The government has not yet launched a full investigation into allegations of disappearances, abductions and attacks. In the resettlement process, the government may have distributed certain lands to the public, yet there is still a large portion of land occupied by the military. If the government’s attempts for reconciliation are genuine, they could have done much more than the little that they brag about. Besides, the public do not have informed decisions on the reconciliation process.
Another recommendation by the LLRC was to demilitarize the country including North and East. However, there are still military camps setting up in those areas that prompt fear in people. Navi Pillay’s visit and her demand to address human rights concerns of the country clearly indicate that we have attracted a lot of international attention.
The problem with the government is that they have a credibility gap. They often do one thing and say something else to the international audience. They should realize by now that they would not be able to fool or mislead the international audience, or the educated mass of the country for that matter. It is now time for the government to make a genuine attempt to address these issues.
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Paikiasothy Saravanamuttu, Executive Director of Center for Policy Alternatives

I do not see where the government has made progress in the implementations of the LLRC recommendations. They contradict the reports presented to the UNHRC.
For example, the LLRC recommended that the Police Department should be de-linked from the institutions dealing with the armed services. The LLRC required establishing an independent, permanent Police Commission to monitor the performance of the police service and ensure that all police officers act independently, maintaining a high degree of professional conduct.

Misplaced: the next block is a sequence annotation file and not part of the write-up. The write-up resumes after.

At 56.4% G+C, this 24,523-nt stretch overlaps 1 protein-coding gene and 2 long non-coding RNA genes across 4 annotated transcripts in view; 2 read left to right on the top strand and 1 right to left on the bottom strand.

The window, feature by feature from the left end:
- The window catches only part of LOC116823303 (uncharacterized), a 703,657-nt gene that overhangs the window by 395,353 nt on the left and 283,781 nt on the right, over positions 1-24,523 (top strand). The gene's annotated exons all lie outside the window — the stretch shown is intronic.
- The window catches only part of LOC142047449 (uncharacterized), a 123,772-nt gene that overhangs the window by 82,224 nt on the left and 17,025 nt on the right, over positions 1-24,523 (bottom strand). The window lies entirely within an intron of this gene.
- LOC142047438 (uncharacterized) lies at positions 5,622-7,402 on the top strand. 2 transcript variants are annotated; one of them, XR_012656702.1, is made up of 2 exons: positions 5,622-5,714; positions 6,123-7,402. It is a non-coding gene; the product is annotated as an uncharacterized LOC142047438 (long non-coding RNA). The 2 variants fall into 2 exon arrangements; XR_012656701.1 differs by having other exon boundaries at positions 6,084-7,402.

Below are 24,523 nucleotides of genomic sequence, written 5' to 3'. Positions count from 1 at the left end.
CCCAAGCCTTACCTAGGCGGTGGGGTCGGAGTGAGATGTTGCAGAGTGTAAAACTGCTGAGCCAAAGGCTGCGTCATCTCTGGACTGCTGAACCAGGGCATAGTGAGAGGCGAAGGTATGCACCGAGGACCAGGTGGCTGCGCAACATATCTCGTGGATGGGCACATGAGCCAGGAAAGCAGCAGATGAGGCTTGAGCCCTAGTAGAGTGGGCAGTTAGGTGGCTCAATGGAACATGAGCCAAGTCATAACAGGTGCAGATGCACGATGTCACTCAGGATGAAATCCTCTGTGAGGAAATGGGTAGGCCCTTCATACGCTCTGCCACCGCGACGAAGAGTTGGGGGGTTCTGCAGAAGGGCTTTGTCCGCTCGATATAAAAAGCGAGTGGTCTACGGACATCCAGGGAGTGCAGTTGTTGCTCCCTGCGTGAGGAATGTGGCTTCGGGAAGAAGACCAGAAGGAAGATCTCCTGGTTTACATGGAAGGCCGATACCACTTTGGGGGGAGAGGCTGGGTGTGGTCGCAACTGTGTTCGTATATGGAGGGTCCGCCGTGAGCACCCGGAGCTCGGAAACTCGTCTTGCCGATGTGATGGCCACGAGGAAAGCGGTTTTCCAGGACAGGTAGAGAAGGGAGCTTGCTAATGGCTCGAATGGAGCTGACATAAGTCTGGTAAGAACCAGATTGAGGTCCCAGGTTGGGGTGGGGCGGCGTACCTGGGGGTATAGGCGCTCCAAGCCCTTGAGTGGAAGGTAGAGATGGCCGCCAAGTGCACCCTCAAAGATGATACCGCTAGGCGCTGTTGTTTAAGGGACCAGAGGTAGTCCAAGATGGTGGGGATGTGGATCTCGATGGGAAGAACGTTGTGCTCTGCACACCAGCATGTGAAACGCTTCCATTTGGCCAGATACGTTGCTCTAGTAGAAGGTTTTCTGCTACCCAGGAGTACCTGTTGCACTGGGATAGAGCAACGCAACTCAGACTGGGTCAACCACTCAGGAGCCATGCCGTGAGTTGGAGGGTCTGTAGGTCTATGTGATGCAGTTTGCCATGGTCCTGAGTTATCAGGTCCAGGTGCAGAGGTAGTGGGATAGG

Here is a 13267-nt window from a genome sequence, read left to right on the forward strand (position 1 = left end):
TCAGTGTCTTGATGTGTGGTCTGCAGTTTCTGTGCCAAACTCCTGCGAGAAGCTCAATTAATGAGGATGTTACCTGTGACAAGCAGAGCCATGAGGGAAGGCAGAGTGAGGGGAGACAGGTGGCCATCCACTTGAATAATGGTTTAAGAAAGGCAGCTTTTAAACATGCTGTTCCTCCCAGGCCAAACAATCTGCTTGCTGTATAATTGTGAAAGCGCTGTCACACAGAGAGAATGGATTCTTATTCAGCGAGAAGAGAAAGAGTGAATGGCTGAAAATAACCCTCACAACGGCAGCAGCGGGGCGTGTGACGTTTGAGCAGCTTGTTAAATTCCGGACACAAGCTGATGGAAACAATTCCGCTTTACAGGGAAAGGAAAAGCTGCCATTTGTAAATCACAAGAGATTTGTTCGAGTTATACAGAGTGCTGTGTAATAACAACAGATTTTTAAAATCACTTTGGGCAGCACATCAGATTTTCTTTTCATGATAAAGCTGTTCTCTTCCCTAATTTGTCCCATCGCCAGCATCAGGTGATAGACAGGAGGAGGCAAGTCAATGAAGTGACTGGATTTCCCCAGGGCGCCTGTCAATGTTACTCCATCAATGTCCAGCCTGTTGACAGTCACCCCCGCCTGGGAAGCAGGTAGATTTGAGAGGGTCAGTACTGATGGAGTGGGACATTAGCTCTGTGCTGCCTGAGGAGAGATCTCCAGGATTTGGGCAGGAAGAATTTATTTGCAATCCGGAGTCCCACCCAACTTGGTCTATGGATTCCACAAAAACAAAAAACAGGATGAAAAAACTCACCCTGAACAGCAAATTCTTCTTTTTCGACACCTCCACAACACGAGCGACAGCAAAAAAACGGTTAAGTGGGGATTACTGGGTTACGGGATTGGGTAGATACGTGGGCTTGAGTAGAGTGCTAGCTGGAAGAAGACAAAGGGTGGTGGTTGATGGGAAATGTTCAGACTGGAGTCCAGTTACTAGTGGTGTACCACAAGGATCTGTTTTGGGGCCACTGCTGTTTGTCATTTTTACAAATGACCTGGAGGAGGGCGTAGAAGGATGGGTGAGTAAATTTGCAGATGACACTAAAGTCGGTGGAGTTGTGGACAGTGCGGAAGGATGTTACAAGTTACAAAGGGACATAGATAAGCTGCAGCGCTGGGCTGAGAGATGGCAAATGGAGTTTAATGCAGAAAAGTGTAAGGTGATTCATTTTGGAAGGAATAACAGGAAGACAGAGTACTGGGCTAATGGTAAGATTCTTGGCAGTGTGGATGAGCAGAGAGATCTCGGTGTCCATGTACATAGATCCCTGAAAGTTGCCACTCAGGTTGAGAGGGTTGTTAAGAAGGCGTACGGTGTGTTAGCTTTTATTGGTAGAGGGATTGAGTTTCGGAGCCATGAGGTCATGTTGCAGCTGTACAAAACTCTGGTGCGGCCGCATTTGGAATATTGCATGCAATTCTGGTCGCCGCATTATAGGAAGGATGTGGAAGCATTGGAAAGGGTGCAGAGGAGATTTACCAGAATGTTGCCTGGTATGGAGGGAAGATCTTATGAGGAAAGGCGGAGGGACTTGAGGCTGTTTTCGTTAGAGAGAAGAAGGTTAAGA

Despite this, the police are now under the Ministry of Law and Order which comes directly under the President, preventing them from acting independently. The LLRC also called for an end to military intrusions in the country.
However, military intrusions continue in the North and East. Further, no action has been taken to implement the practice of the National Anthem being sung simultaneously in both Sinhala and Tamil. This shows the government’s lack of commitment to implement the recommendations. It is obvious that there has not been a substantial development in the country.
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Douglas Devananda, Minister and Leader of EPDP

The government is trying their level best to implement all the recommendations of the LLRC. There are more activities to be completed.
However, we are happy about the government’s commitment to the LLRC Action Plan. We will soon be having discussions with Lalith Weeratunga, the President’s Secretary, regarding the future implementation of the LLRC recommendations. Thereafter, we will be able to make a clear statement of the progress made.
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R. Sampanthan, Leader of Tamil National Alliance and MP

The government has made no progress in areas related to land issues and demilitarization. Required investigations have not been carried out on abductions, unlawful arrests, arbitrary detention and involuntary disappearances during the period of conflict.
These are some of the fundamental problems that needed to be addressed according to the LLRC recommendations. Since the government has failed to address the most fundamental matters at hand, there is nothing more that we can expect from them.
To conclude, they have failed miserably to make any progress in the implementation of the LLRC recommendations.
Source:The Sunday Leader